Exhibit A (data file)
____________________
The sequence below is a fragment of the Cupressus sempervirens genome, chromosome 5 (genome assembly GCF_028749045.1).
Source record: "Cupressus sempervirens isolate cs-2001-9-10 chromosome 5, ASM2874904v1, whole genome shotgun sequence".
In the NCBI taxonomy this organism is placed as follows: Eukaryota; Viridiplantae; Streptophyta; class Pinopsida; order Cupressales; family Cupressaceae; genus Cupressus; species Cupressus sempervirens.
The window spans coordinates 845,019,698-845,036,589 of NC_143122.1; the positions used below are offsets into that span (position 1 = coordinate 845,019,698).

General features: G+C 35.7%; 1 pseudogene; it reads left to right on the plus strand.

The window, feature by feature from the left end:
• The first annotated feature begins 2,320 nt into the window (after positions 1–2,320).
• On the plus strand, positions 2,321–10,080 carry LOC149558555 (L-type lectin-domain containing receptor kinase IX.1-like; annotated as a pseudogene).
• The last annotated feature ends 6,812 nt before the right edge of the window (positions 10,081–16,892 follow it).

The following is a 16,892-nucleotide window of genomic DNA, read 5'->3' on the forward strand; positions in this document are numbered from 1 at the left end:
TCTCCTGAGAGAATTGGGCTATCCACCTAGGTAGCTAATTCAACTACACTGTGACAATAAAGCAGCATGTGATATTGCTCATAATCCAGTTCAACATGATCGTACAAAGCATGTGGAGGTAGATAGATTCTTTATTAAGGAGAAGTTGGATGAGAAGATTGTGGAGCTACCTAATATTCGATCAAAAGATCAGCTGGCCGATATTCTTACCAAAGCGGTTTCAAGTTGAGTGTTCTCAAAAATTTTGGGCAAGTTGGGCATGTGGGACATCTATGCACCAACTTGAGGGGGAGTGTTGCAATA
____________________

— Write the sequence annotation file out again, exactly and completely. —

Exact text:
The sequence below is a fragment of the Cupressus sempervirens genome, chromosome 5 (genome assembly GCF_028749045.1).
Source record: "Cupressus sempervirens isolate cs-2001-9-10 chromosome 5, ASM2874904v1, whole genome shotgun sequence".
In the NCBI taxonomy this organism is placed as follows: Eukaryota; Viridiplantae; Streptophyta; class Pinopsida; order Cupressales; family Cupressaceae; genus Cupressus; species Cupressus sempervirens.
The window spans coordinates 845,019,698-845,036,589 of NC_143122.1; the positions used below are offsets into that span (position 1 = coordinate 845,019,698).

General features: G+C 35.7%; 1 pseudogene; it reads left to right on the plus strand.

The window, feature by feature from the left end:
• The first annotated feature begins 2,320 nt into the window (after positions 1–2,320).
• On the plus strand, positions 2,321–10,080 carry LOC149558555 (L-type lectin-domain containing receptor kinase IX.1-like; annotated as a pseudogene).
• The last annotated feature ends 6,812 nt before the right edge of the window (positions 10,081–16,892 follow it).

The following is a 16,892-nucleotide window of genomic DNA, read 5'->3' on the forward strand; positions in this document are numbered from 1 at the left end:
TCTCCTGAGAGAATTGGGCTATCCACCTAGGTAGCTAATTCAACTACACTGTGACAATAAAGCAGCATGTGATATTGCTCATAATCCAGTTCAACATGATCGTACAAAGCATGTGGAGGTAGATAGATTCTTTATTAAGGAGAAGTTGGATGAGAAGATTGTGGAGCTACCTAATATTCGATCAAAAGATCAGCTGGCCGATATTCTTACCAAAGCGGTTTCAAGTTGAGTGTTCTCAAAAATTTTGGGCAAGTTGGGCATGTGGGACATCTATGCACCAACTTGAGGGGGAGTGTTGCAATA